The first thing you notice is that a man needs to be on hand to not only open your door for you, but also keep it open while you slide inside. It all feels a bit Downton Abbey, but then you look at the hinges and realise that there’s not much holding this door horizontally. Said helper is definitely required.

Jump in and another chap in the passenger seat tells me to press hard on the brake pedal. He’s not wrong. This requires full-on, competition car levels of pressure before my minder is happy and engages drive. We’re limited to 15kph in a car park, but it’s amusing how sharp the steering is. We’re hardly going quickly, but the 7S reacts so fast to steering inputs that the photographer in the back seat cracks his head on the side window. 

The simple dash – speed, battery and range, plus a couple of cameras for the view behind – bodes well for the real thing when it arrives. As does the presence of physical controls for the temperature control.

It’s clear Skoda and the wider VW Group have been stung by the HVAC arrangement in the latest production cars. Daniel Hajek is senior designer of user interface at Skoda and is keen to emphasise that the brand has been listening to customers, spending plenty of time explaining all the haptic controls that work the temperature and can also control the touchscreen.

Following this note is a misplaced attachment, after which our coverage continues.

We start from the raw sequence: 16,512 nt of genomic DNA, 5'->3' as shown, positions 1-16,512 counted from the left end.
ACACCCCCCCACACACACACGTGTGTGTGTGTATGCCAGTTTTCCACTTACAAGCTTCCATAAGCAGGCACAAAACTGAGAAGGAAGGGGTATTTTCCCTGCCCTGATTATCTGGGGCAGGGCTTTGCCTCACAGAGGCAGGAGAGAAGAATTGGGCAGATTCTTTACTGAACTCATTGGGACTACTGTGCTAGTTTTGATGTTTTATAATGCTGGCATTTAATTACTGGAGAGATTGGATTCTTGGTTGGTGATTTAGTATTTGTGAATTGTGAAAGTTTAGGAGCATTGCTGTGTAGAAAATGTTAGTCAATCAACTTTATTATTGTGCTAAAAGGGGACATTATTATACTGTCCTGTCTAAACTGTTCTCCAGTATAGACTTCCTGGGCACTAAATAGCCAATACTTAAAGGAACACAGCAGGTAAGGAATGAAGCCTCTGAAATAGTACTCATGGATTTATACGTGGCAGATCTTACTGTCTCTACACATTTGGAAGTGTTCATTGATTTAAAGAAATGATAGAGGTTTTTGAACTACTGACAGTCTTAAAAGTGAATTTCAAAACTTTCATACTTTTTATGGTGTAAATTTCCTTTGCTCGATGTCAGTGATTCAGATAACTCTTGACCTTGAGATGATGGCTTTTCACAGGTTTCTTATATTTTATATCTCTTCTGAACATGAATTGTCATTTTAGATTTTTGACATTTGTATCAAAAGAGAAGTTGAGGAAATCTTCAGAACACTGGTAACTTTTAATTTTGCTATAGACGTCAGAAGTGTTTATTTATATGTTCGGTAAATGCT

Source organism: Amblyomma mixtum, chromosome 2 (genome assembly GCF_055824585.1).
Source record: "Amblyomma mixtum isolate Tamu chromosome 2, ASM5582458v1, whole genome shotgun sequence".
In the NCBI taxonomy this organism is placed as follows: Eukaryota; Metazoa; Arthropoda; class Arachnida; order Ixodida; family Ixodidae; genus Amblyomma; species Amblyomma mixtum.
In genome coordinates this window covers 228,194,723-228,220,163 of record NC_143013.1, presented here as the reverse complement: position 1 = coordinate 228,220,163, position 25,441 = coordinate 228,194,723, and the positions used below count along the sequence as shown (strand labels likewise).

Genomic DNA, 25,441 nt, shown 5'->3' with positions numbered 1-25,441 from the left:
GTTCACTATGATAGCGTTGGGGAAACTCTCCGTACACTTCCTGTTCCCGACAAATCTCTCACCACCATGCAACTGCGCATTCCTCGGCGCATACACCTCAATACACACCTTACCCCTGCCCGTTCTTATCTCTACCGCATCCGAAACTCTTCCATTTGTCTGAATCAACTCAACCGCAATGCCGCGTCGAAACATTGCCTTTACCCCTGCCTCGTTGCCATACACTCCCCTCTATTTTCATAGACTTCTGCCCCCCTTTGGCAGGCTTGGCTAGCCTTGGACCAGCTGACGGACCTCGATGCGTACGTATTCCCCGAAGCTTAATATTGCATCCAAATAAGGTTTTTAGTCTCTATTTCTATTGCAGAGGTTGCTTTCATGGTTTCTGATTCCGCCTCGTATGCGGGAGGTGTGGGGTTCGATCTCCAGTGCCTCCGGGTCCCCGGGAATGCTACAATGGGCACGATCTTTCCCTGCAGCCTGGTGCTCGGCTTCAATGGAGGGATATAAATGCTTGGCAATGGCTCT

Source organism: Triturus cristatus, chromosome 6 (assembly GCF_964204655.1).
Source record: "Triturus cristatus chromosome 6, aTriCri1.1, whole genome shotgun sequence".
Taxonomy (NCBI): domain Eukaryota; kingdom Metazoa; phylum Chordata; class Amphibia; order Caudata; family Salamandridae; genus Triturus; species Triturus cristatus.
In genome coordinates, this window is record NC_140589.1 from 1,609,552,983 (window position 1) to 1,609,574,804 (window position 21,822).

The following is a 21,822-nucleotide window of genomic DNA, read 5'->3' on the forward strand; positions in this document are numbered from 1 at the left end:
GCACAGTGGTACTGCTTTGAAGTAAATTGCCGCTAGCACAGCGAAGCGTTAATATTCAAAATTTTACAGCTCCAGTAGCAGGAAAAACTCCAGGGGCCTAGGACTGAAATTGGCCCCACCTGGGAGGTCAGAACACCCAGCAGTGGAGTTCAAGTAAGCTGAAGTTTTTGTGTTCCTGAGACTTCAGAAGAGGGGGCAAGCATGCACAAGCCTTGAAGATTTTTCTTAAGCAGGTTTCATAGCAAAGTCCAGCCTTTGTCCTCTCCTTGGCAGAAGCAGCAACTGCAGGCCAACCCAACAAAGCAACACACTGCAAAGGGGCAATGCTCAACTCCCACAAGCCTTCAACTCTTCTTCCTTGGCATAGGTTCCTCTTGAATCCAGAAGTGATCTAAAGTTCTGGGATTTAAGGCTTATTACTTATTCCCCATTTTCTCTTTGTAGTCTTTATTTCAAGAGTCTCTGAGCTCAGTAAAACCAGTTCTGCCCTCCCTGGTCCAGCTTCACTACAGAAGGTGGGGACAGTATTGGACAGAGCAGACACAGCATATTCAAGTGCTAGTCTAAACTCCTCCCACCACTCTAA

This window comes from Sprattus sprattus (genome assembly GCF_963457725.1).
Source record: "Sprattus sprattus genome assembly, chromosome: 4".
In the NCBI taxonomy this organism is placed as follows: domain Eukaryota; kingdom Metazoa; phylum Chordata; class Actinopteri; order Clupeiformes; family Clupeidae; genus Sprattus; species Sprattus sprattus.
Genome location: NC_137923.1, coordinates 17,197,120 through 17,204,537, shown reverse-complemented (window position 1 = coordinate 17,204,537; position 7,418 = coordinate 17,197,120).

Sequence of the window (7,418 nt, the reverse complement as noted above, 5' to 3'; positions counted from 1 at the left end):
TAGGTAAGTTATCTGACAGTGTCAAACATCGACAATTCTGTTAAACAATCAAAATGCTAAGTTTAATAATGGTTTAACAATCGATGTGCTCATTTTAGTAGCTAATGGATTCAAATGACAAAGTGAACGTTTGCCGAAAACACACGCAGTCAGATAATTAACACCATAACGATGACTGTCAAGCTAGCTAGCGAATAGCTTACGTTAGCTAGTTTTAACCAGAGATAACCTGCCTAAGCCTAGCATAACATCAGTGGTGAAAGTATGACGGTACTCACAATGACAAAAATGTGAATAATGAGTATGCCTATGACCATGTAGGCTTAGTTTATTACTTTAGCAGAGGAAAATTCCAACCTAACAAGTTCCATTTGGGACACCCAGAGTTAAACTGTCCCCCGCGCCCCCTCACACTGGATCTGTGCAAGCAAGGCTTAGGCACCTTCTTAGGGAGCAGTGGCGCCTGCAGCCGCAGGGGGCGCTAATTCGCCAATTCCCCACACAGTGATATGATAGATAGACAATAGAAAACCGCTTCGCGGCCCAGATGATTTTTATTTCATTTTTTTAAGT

Hajek is conscious that even the latter needed attention from current screens. The massive 14.6in display is mounted portrait-style (more on that shortly), “with both a hand and elbow support while you’re using it. And we have divided it up, so the bottom has the major controls, while the upper section is for information and display.”

It certainly looks a lot more intuitive – there’s even a shortcut button for the video feed looking at the baby seat – and at least it shows that manufacturers are listening.

But the car’s party trick is the relax mode. If you’re parked up charging the 89kWh battery – incidentally with a faster, 200kW charge capacity than on the Enyaq – then you can press a button and all sorts of magic happens. The seats slide back and rotate towards the middle of the car, the touchscreen rotates to a horizontal position and the pedals and dash recess into the bulkhead. Basically, it turns into an automotive cinema.

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